Activists to visit N.C.'s poorest regions

They vow to put face on poverty

ablythe@newsobserver.comJanuary 4, 2012 

  • In 2010, North Carolina had the 12th-highest poverty rate in the country, the 11th-highest child poverty rate and the 12th-lowest median income.

    $22,000: The annual income level at which a family of four is considered to be in poverty, according to federal standards

    22 percent: The rate at which poverty grew in North Carolina during last recession, from December 2007 to June 2009

    12.3 percent: Median household income in North Carolina fell to $43,326 in 2010, a 12.3 percent drop from 2007

    10 percent: The state unemployment rate in November 2011

    300,000: The number of North Carolina jobs lost in the recession

    16.7 percent: National unemployment rate for African-Americans in 2010

    17.4 percent: North Carolina's unemployment rate for African-Americans

— Though much of the political talk these days focuses on the economic struggles of the middle class, a coalition of civil rights groups hopes to give a voice to the state's poorest this election year.

On Tuesday, leaders from the state NAACP, the UNC-Chapel Hill Center on Poverty, Work & Opportunity and the N.C. Justice Center announced plans to hold listening tours in poverty-stricken regions. The first leg of what is being called "The Truth and Hope, Putting a Face on Poverty Tour" is set for Jan. 19 and 20 in six northeastern counties.

The Rev. William Barber, head of the state NAACP, said the goal is to "shine the light of truth on poverty and despair in North Carolina" with hopes of developing a massive "Marshall-type plan."

"We can talk about how to use the green economy and science and technology and long-term strategic economic and educational investment to change current realities," Barber said a news conference Tuesday in Raleigh. "We can get serious about living wages and jobs with rights that lift our families out of poverty. We will understand that our state has to lift up those at the bottom if we want the whole state to prosper.

"We will make the poor visible and lift the silence that surrounds this region," he said.

Last year in North Carolina, 1.6 million people lived in poverty, according to Melinda Lawrence, executive director of the N.C. Justice Center. "That's nearly one in five people," she said.

Though federal standards set $22,000 as the poverty-level for a family of four, Lawrence said not only are more families across the state falling below that limit, but expecting any household to pay bills and survive even a meager existence on that income is unrealistic.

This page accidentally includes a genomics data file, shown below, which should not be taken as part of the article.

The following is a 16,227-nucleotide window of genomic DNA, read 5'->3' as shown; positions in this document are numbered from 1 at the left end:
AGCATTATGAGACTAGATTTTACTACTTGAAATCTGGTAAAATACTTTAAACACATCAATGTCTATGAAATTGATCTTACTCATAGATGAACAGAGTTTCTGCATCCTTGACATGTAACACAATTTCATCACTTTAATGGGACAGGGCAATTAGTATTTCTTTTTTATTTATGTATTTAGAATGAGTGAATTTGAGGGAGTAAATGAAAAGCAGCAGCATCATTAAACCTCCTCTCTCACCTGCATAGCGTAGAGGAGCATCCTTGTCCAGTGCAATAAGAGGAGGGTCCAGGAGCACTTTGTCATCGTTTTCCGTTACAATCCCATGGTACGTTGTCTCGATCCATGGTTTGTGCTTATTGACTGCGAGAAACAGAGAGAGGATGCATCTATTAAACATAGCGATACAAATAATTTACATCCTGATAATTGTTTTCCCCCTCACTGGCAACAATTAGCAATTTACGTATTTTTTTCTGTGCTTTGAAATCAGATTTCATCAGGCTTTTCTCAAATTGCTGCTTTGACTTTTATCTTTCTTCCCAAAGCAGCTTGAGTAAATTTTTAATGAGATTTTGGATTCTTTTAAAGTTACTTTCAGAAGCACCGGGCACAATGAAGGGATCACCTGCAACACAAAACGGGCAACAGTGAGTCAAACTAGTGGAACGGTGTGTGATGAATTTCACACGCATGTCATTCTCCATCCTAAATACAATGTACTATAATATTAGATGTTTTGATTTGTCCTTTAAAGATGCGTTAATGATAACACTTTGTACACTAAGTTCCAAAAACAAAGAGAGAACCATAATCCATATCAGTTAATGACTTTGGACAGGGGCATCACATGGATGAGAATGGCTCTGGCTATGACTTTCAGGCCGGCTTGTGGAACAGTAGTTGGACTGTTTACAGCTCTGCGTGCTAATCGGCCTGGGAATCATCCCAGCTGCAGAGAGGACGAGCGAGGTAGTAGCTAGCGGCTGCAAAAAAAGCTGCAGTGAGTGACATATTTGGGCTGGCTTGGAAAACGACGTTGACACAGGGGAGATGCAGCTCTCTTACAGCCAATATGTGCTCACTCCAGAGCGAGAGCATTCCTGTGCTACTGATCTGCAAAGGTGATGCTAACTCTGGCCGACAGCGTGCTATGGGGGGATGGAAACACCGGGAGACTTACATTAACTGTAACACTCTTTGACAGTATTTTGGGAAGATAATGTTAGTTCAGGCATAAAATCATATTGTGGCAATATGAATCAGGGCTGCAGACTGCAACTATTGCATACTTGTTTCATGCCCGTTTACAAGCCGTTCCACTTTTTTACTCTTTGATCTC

The poverty rate last year was the highest it has been since 1981 - 17.5 percent, and Gene Nichol, a UNC-CH law professor and director of the Center on Poverty, Work & Opportunity, said the problem is more prevalent in African-American, Latino and Native American households. More than 4 in 10 minority children in this state live in poverty, he said, "numbers we can barely get our arms around."

In Beaufort, Edgecombe, Halifax, Hertford, Washington and Pasquotank counties - regions in northeastern North Carolina where economic and educational opportunities are few - the problem is far more pronounced.

"If poverty is North Carolina's scourge - which it is - the disease does not strike our regions uniformly," Nichol said. "In a story dating back to slavery, ... Eastern North Carolina counties have suffered chronic and persistent high poverty, economic exclusion and under-investment."

The bus tour organizers acknowledged there are no simple fixes for a complex problem. What they hope to gain are ideas and suggestions from the affected people, who have struggled for generations to prosper in regions where they can work and work and work some more and still not get ahead.

"We mean through this modest effort to illuminate and highlight these barriers, these moral and social transgressions - not simply through data and statistics and documents and reports," Nichol said, "but through the words and voices and protestations and hopes of those most directly affected."

Barber said he hopes to put more than a modern face on this stubborn poverty. He said that letting such need go unnoticed amounts to "attention violence" against the poor.

"There's a violence committed on people when you refuse to pay attention to it," Barber said. "This is not just a tour ride. This is an attempt to say we're not going to have another election or meeting without poverty on the agenda."

Blythe: 919-836-4948

News & Observer is pleased to provide this opportunity to share information, experiences and observations about what's in the news. Some of the comments may be reprinted elsewhere in the site or in the newspaper. We encourage lively, open debate on the issues of the day, and ask that you refrain from profanity, hate speech, personal comments and remarks that are off point. Thank you for taking the time to offer your thoughts.

Commenting FAQs | Terms of Service